Two Ways To Believe
This article is from the archive of The New York Sun before the launch of its new website in 2022. The Sun has neither altered nor updated such articles but will seek to correct any errors, mis-categorizations or other problems introduced during transfer.
In 1959, the novelist and scientist C.P. Snow published a short book, “The Two Cultures and the Scientific Revolution,” arguing that scientists and humanists were no longer able to communicate with each other because of the loss of a common language. That observation has always been a useful paradigm. Many of us are unable to judge or even understand the science behind complex climate models. When faced with what we can’t explain, Lewis Wolpert tells us, we often turn to magic, or religion, or sometimes delusion, for an explanation.
Mr. Wolpert’s book-length essay, “Six Impossible Things Before Breakfast” (Norton, 256 pages, $25.95) sets out, using the tools of evolutionary biology, to explore the nature of belief. Although he concedes several times that his argument is speculative and describes himself as a reductionist materialist atheist Mr. Wolpert offers a way, not to reconcile the sciences and all our other belief systems, but to see them as two different products of the human mind. The trip, while offering readers many opportunities for contentious mental arguments with his observations, more than meets Mr. Wolpert’s goal of providing an interesting and enlightening journey.
According to Mr. Wolpert, causal beliefs come to us early, usually in childhood, and are very hard to change. He argues that we seek evidence to prove them right, and ignore evidence to the contrary. We use a system of simple beliefs, or heuristics, to make snap judgments: availability (whether we can link an observation to something we already know), representativeness (whether a phenomenon is like something we already know), and anchoring (a fixed number, even an exaggerated one, makes a proposition seem more likely).
Mr. Wolpert argues that explaining how things happened allowed early humans to develop tools and that the use of basic tools and, later, technology encouraged brain development. In contrast to animals, we understand force. And understanding the impact that one thing can have on another, the effect of the accurately thrown rock on the fruit hanging out of reach, opens the mind to the next technological innovation.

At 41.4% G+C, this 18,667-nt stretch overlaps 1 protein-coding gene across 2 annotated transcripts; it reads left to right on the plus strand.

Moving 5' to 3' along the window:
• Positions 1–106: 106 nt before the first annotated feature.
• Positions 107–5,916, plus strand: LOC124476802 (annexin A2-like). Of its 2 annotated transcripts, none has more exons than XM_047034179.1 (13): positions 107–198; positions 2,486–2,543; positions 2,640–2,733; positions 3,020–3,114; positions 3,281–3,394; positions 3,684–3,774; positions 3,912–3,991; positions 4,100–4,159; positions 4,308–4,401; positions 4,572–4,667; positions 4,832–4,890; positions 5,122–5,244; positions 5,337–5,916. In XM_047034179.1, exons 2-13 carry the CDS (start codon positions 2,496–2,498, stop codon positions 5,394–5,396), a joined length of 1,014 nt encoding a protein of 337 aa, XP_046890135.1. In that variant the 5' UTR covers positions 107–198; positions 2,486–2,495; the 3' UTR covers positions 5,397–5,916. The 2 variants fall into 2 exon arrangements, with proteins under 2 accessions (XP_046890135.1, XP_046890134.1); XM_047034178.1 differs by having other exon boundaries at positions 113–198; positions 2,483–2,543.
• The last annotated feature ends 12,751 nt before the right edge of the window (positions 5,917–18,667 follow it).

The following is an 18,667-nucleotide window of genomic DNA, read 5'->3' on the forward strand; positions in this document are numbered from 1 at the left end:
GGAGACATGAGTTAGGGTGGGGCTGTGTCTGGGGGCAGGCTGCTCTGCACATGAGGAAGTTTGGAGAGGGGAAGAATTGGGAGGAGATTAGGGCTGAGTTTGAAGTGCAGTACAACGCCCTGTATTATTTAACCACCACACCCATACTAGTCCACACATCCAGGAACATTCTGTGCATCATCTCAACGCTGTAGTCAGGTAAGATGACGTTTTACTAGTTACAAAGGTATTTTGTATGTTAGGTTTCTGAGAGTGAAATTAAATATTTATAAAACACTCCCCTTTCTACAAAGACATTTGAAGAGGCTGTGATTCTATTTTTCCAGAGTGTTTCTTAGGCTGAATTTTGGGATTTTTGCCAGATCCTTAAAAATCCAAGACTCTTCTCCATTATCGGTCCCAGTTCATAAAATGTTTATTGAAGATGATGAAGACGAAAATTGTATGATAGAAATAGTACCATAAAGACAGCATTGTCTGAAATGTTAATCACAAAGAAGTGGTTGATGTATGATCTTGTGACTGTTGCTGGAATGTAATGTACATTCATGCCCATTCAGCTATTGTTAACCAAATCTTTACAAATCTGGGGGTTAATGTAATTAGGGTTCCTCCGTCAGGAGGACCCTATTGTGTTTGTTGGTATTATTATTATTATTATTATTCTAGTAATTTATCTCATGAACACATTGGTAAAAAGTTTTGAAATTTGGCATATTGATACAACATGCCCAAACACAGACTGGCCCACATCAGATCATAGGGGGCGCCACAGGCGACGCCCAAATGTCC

Mr. Wolpert acknowledges that his view that tools drove mental development is a minority one; the more widely accepted theory is that social development drove tool-making. He poses a rhetorical question: If you were going into the jungle, would you want a friend or an ax? I think I would prefer the friend — I’d rather have two human minds solving innumerable problems together, rather than one tool, even if my mind would allow me to use it in novel ways. Mr. Wolpert doesn’t give enough credit to human networking or to its impact on creativity.
Scientific beliefs are different, in Mr. Wolpert’s view from other causal beliefs. Scientific belief is communal, with peer-reviewed contributions available from the entire community. Scientific beliefs can be falsified and modified. They require a deeper way of thinking about the mechanisms of cause and effect, and are frequently based on statistical and mathematical analysis. Science, Mr. Wolpert concludes, unlike religion or similar belief systems, must always leave unanswered questions, despite the intensely human need to understand the whys of the universe. Unlike C.P. Snow, and other philosophers of science, including Karl Popper, Mr. Wolpert argues that science has no ethical or moral content. It’s rather the use — technology — that gives rise to moral and ethical issues. Here he goes too far; because of the human nature of science, its practitioners have a responsibility to be open to the possibility that their hypotheses are wrong.
Still, Mr. Wolpert raises an interesting point: Many scientists profess to believe in a revealed religion (though their number is fewer than in the general population). Mr. Wolpert sees one world in which people share a way of believing. And he believes that, because it’s what we do that matters, this world has room for belief in God, belief in paranormal phenomena, and simultaneous trust, or belief, in the conclusions of science. This unexpected conclusion is one of many surprises Mr. Wolpert offers the reader. This is the book of an inquiring mind, resonant with many other works and eager to share its knowledge.
Ms. Bowie is a writer living in Brooklyn.